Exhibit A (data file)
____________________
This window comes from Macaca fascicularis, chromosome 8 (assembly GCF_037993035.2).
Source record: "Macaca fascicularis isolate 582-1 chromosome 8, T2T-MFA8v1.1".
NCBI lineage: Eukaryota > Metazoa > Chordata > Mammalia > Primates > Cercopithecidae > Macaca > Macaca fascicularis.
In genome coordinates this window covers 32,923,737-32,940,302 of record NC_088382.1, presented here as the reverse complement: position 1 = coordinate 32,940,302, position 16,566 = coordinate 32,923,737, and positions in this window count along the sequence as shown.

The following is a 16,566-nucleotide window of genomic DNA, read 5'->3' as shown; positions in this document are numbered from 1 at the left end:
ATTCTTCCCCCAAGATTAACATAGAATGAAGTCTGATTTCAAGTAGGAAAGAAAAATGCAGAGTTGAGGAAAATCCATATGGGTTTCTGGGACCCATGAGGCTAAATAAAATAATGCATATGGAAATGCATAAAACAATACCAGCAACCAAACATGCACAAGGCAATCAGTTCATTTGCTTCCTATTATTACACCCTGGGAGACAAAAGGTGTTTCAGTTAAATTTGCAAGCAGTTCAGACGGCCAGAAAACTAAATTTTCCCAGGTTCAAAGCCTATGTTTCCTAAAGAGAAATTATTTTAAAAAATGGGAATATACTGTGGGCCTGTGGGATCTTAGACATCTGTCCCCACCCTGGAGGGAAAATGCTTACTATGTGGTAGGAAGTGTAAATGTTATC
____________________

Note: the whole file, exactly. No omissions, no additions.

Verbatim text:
This window comes from Macaca fascicularis, chromosome 8 (assembly GCF_037993035.2).
Source record: "Macaca fascicularis isolate 582-1 chromosome 8, T2T-MFA8v1.1".
NCBI lineage: Eukaryota > Metazoa > Chordata > Mammalia > Primates > Cercopithecidae > Macaca > Macaca fascicularis.
In genome coordinates this window covers 32,923,737-32,940,302 of record NC_088382.1, presented here as the reverse complement: position 1 = coordinate 32,940,302, position 16,566 = coordinate 32,923,737, and positions in this window count along the sequence as shown.

The following is a 16,566-nucleotide window of genomic DNA, read 5'->3' as shown; positions in this document are numbered from 1 at the left end:
ATTCTTCCCCCAAGATTAACATAGAATGAAGTCTGATTTCAAGTAGGAAAGAAAAATGCAGAGTTGAGGAAAATCCATATGGGTTTCTGGGACCCATGAGGCTAAATAAAATAATGCATATGGAAATGCATAAAACAATACCAGCAACCAAACATGCACAAGGCAATCAGTTCATTTGCTTCCTATTATTACACCCTGGGAGACAAAAGGTGTTTCAGTTAAATTTGCAAGCAGTTCAGACGGCCAGAAAACTAAATTTTCCCAGGTTCAAAGCCTATGTTTCCTAAAGAGAAATTATTTTAAAAAATGGGAATATACTGTGGGCCTGTGGGATCTTAGACATCTGTCCCCACCCTGGAGGGAAAATGCTTACTATGTGGTAGGAAGTGTAAATGTTATC